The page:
Carlos Watson, CEO and co-founder of Ozy, retracted his initial statements and said his company is no longer shutting down, CNN reported.
Watson, a former contributor on MSNBC and an entrepreneur, originally said Ozy was closing its operations after The New York Times published a report detailing its alleged shady business practices. The report accused Watson and his business partner Samir Rao of impersonating a YouTube executive during a call with Goldman Sachs.
Despite the former TV host attributing the incident to a “mental health crisis,” a statement shared with CNN on Friday stated that it was “with the heaviest of hearts” the company would be “closing Ozy’s doors.”
He added that he didn’t know Rao would be misleading Goldman Sachs executives, saying “it’s sad. It’s difficult and it was wrong.”
“Obviously, they figured it out very quickly,” he continued.
But now Watson is announcing that Ozy is “going to open for business,” Today reported.
“This is our Lazarus moment, if you will. This is our Tylenol moment. Last week was traumatic. It was difficult, heartbreaking in many ways,” he said.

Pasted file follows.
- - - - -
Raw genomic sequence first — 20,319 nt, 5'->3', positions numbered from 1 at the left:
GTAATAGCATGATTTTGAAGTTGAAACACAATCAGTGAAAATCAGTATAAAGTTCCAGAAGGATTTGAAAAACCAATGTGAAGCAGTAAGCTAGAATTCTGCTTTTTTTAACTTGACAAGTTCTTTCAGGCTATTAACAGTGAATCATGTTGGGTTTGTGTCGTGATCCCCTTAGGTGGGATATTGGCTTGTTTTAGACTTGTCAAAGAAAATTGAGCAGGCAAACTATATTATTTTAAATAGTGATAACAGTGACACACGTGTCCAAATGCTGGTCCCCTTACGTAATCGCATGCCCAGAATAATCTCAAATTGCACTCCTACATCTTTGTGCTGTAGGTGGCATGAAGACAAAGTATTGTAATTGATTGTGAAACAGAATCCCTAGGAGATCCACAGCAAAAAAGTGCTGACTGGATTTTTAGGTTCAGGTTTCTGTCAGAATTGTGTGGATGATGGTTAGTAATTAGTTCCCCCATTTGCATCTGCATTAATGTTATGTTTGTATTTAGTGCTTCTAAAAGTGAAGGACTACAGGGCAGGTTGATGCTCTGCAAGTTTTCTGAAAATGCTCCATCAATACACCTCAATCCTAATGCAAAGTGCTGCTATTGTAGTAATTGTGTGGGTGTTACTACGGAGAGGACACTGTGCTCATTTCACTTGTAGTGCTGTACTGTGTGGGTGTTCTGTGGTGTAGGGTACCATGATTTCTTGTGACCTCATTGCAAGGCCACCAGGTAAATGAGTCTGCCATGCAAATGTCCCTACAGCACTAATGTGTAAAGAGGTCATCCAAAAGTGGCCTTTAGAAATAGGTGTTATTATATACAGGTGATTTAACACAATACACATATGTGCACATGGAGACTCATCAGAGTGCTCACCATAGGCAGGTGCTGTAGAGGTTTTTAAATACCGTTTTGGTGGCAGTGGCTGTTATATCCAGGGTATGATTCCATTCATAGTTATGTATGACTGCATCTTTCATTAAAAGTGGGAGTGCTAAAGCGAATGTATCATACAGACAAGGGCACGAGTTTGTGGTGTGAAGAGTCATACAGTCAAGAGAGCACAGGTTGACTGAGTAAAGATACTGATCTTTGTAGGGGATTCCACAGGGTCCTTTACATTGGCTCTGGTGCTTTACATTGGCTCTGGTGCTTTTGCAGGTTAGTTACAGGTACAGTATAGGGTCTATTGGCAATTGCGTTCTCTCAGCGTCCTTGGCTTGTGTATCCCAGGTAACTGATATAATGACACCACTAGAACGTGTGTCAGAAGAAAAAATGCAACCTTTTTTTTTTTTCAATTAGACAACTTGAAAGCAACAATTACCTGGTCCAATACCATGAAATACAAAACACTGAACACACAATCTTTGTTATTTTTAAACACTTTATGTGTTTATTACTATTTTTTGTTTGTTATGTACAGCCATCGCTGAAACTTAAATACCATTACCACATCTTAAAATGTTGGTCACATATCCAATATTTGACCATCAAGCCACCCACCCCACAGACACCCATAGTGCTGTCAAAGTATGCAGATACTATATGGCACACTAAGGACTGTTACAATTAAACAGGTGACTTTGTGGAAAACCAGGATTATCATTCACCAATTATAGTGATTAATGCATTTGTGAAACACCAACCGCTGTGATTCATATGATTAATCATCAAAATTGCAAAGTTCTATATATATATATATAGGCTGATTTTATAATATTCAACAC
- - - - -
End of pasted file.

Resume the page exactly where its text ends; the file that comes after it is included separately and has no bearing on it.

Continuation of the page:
“We’re back. It’s not going to be easy, but I hope if people now know the name Ozy, I hope they’ll sign up for our newsletters,” he continued.
Watson said he takes accountability for the company’s direction, placing some of the blame on marketing and mismanagement of data. He also denied any allegations of illegal practices.
Since the release of The New York Times report, CNN reported that three of the company’s five board members have resigned.
Employees were also told they would be receiving their final paycheck and had lost access to their work email accounts. Other staffers revealed an abusive workplace environment with 18-hour shifts and “cult” like practices.
Despite the allegations, Watson continued his press tour, speaking with radio show hosts on The Breakfast Club and defending his company, Gawker reported.